• Chronic Hypertension
    • Diabetes Mellitus


Hyperplastic Arteriolosclerosis

  • Onion-skinning causing lumenal obliteration
    • Severe (Malignant) HTN
  • Laminations composed of smooth muscle cells w/ reduplicated, thickened basement membranes


Most frequent causes of aortic stenosis

  1. Wear and Tear
  2. RHD


Most frequent cause of aortic insufficiency

  1. Dilation of Aortic Arch (Due to Hypertension and Aging)
  2. RHD


Most frequent cause of mitral stenosis

  1. Post-Inflammatory Scarring of RHD


Most frequent cause of mitral insuffiency

  1. Myxomatous Degeneration
  2. RHD


Congenital Bicuspid Aortic Valve

  • 1.4% of Live Births
  • Asymptomatic Early
  • Predisposes to Early Calcific Stenosis
  • Often Diagnosed in Young Adulthood
  • Larger Cusp Often has Midline Raphe


  • Proteoglycans Deposited in Spongiosa
    • Collagen and Elastin Loose and Disorganized

Mitral Valve Prolapse (Myxomatous Valve)

  • Midsystolic Click
  • Ballooning/Parachute-Like Leaflets


*More common in women than men*


Bread and Butter Pericarditis

Acute Rheumatic Heart Disease


Most Common of All Valvular Diseases

Aortic Stenosis


  1. Angina
  2. Syncope During Exertion
  3. Congestive Heart Failure
  4. Heart Palpitations
  5. Sudden Cardiac Death from Arryhthmia

Aortic Stenosis


  1. Dyspnea on Exertion
  2. Fatigue
  3. Decreased Exercise Tolerance
  4. Sensation of Forceful Heartbeat w/ HBP

Aortic Regurgitation/Insufficiency


  1. Dyspnea w/ Exertion at First and at Rest Later (With increased severity)
  2. Fatigue
  3. Pulmonary Hypertension
  4. Right Sided Heart Failure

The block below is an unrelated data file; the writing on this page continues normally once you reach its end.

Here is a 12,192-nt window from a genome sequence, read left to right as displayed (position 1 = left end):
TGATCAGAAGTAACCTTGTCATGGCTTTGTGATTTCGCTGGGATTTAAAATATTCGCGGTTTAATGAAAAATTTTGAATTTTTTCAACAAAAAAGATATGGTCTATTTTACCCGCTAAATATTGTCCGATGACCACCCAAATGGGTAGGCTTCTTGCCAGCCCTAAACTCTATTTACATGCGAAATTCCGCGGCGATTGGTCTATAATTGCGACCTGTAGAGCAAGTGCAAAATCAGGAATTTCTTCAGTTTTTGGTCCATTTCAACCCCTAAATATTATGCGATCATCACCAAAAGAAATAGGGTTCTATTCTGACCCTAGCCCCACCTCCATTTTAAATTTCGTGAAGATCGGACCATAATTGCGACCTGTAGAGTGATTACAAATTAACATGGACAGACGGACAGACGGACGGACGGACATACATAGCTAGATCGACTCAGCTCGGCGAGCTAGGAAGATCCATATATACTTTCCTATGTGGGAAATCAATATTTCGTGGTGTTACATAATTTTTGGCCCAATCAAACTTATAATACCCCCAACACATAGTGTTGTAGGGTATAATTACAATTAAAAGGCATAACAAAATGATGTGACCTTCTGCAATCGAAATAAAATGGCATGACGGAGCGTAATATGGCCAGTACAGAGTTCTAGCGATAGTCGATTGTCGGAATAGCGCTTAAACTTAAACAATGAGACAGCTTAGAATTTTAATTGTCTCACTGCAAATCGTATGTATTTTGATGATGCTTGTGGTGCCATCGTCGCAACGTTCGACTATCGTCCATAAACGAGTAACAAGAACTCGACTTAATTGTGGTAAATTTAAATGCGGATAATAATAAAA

Mitral Stenosis


Use of Fen-Phen

Mitral Regurgitation


Anitschkow Cells "Caterpillar Cells"

Rheumatic Heart Disease


What valve disease is pretty much universal in Chronic Rheumatic Heart Disease?

Mitral Stenosis


Acute Infective Endocarditis

  • Explosive, Rapidly Progressive Illness
    • High Fever
    • Shaking Chills
  • Staph aureus commonly
  • Often arises in previously normal heart valves


Subacute Infective Endocarditis

  • Low-Grade Fever, often w/ nonspecific constitutional symptoms
  • Strep viridans most common w/ native valves
  • Epidermidis most common w/ prosthetic valves
  • Typically arise in damaged/congenitally abnormal heart valves


  • Intravenous Drug Abuse
  • May be complicated by pulmonary emboli and infarcts
    • Pneumonia
    • Lung abscesses
  • May result in CHF

Right-Sided Endocarditis


  • Sterile, small vegetations of platelets and fibrin, loosely adherent to valve leaflets along closure lines w/o significant inflammation or valve damage
  • Setting of cancer of prolonged chronic illnesses

Non-Bacterial Thrombotic Endocarditis 


  • Systemic Lupus Erythematosus and Antiphospholipid Antibody Syndrome
  • Valve Scarring
  • Small/Medium-Sized Fibrinous, Sterile Vegetations on Either or Both Sides of the Valve Leaflets

Libman-Sachs Disease


Fusion of Commisure of Aortic Valve

Post-Rheumatic Heart Disease


  • Occur in Skin, Subcutaneous Tissues, Mucous Membranes, Liver, Spleen, and Kidneys
  • Bright Red to Blue, Vary from a few millimeters to several centimeters in size
  • Microscopically are unencapsulated aggregates of closely packed, thin walled capillaries
    • Vessels separated by scant connective tissue stroma 

Capillary Hemangioma


  • Composed of larger vessels than seen in capillary hemangiomas

Cavernous Hemangioma


  • Rapidly growing pedunculated red nodule on the skin of mucus membrane
  • Bleeds easily, often ulcerated
  • Usually reach 1-2 cm in size within a few weeks
  • May develop after trauma
  • Microscopically are composed of closely packed small capillaries in a lobular configuration w/ stromal edema

Lobular Capillary Hemangioma


  • Predominantly in head and neck region, and axillary subcutaneous tissues
  • Look like hemangioma, except vessels do not contain blood

Simple Capillary Lymphangioma 


  • Typically found in head and neck region or axilla of children
  • May be enormous, up to 15 cm
  • Not encapsulated. Composed of large, dilated vessels, w/o blood in the lumen

Cavernous Lymphangioma


Malignant Primary Cardiac Tumors

  • Angiosarcoma
  • Rhabdomyosarcoma
  • Leiomyosarcoma
  • Kaposi Sarcoma
  • Fibrosarcoma
  • Lymphoma


Most Common Metastatic tumors to Heart

  • Melanoma
  • Breast Carcinoma
  • Lung Carcinoma
  • Renal Cell Carcinoma
  • Germ Cells Tumors
  • Childhood Rhabdomyosarcoma